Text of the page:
Talking Visualization Literacy at RDFViz

Just yesterday at I was in a room of amazing friends, new and old, talking about what responsible data visualization might be.  Organizing by the Engine Room as part of their series of Responsible Data Forums (RDF), this #RDFViz event brought  together 30 data scientists, community activists, designers, artists and visualization experts to tease apart a plan of action for creating norms for a responsible practice of data visualization.

Here’s a write up of how we tackled that in the small group I led about what that means when building visual literacy.

Building Literacy for Responsible Visualization

Scan_Jan_15_pdf__page_1_of_5_I’ve written a bunch about data literacy and the variety of ways I try to build it with community groups, but we received strict instructions to focus this conversation on visualization.  That was hard!  So we started off by making sure we understood the audiences we were talking about  – people who make visualizations and people who see/read them.  So many ways to think about this… so many questions we could address… we were lost for a bit about where to even start!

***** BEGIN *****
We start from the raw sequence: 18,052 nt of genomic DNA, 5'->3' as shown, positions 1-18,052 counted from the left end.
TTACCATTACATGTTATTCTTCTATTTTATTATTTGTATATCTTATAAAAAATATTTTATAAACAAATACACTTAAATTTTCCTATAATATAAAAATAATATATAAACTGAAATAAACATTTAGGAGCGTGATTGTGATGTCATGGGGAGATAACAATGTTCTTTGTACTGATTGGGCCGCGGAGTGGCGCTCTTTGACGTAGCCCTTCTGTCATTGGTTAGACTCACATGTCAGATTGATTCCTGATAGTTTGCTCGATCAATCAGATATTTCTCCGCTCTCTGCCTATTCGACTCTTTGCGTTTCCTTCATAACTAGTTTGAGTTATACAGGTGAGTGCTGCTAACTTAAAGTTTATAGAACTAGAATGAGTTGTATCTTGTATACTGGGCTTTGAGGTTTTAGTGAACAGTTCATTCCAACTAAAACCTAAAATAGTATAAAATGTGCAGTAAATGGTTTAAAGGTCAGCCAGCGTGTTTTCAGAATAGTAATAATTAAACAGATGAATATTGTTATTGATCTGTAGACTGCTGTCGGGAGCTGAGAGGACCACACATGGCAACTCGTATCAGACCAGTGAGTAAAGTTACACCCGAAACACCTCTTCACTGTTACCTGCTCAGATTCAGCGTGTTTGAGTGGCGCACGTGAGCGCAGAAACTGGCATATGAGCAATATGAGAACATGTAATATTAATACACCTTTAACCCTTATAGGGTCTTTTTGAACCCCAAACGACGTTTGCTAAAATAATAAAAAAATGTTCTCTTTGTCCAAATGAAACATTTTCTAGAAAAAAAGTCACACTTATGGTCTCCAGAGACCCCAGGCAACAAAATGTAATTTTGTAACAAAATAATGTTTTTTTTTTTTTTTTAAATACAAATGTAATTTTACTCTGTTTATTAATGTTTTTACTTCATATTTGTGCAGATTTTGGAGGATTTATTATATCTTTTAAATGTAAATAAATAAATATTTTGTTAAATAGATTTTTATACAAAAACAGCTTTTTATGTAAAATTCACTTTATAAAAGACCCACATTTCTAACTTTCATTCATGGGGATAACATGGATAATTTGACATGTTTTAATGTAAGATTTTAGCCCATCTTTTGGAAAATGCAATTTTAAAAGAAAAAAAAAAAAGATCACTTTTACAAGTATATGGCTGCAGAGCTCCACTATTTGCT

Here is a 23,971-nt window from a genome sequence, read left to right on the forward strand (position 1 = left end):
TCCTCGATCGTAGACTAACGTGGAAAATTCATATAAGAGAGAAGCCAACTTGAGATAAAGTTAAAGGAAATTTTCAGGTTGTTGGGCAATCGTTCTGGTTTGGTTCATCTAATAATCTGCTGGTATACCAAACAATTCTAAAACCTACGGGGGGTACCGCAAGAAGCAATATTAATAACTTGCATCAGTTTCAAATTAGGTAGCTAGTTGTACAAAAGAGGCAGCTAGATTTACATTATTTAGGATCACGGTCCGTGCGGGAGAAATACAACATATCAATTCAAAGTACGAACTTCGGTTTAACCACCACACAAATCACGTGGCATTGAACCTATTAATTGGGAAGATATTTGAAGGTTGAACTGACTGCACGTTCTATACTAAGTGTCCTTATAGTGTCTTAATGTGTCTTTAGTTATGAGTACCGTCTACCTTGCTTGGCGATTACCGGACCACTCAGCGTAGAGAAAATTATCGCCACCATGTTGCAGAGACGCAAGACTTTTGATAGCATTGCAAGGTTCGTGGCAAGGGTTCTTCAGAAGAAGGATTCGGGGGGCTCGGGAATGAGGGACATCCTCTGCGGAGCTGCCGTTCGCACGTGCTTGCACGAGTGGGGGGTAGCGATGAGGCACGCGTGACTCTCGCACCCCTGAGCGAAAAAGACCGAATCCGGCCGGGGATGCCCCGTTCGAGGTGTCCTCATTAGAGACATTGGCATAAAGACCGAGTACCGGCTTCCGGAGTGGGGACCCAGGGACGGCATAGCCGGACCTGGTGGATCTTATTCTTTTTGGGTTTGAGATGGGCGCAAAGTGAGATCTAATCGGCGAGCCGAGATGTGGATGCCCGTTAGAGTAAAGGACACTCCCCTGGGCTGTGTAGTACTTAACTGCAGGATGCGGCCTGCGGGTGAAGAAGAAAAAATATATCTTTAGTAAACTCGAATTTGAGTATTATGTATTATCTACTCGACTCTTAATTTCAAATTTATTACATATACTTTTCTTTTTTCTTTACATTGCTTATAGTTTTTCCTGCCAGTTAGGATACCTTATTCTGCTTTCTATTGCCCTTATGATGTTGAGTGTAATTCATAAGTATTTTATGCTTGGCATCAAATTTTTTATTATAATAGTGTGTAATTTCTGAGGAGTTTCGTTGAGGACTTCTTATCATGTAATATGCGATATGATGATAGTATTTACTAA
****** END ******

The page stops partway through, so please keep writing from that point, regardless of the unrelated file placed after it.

We decided to pick four guiding questions to propose to ourselves and all of you, and then answer them by sketching about quick suggestions for things that might help.

  • How can visual literacy for data be measured?
  • How can existing resources for data visualization read the growing non-technical data visualization producers?
  • How can we teach readers to look at data visualization more critically?
  • How can we help data visualization producers to design more appropriately for their audiences?

A difficult set of questions, but our group of four dove into them unafraid!  Here’s a quick run-down on each.  For the record, I only worked on two of these, so I hope I do justice to the other two I didn’t directly dig into.

Measuring Visual Literacy


This is a tricky task, fraught with cultural assumptions.  We began by defining it down to the dominant visual form for representing data – namely classic charts and graphs.  This simplified the question a little, but of course buys into power dynamics and all that stuff that comes along with it.

Our idea was to create an interactive survey/game that asks people to read and reason about visualizations.  Of course this draws on a lot of existing research into visual- and data-literacy, but in that body of work we don’t have an agreed-upon set of questions to assess this.  So we came up with the following topics, and example questions as a thing to think about.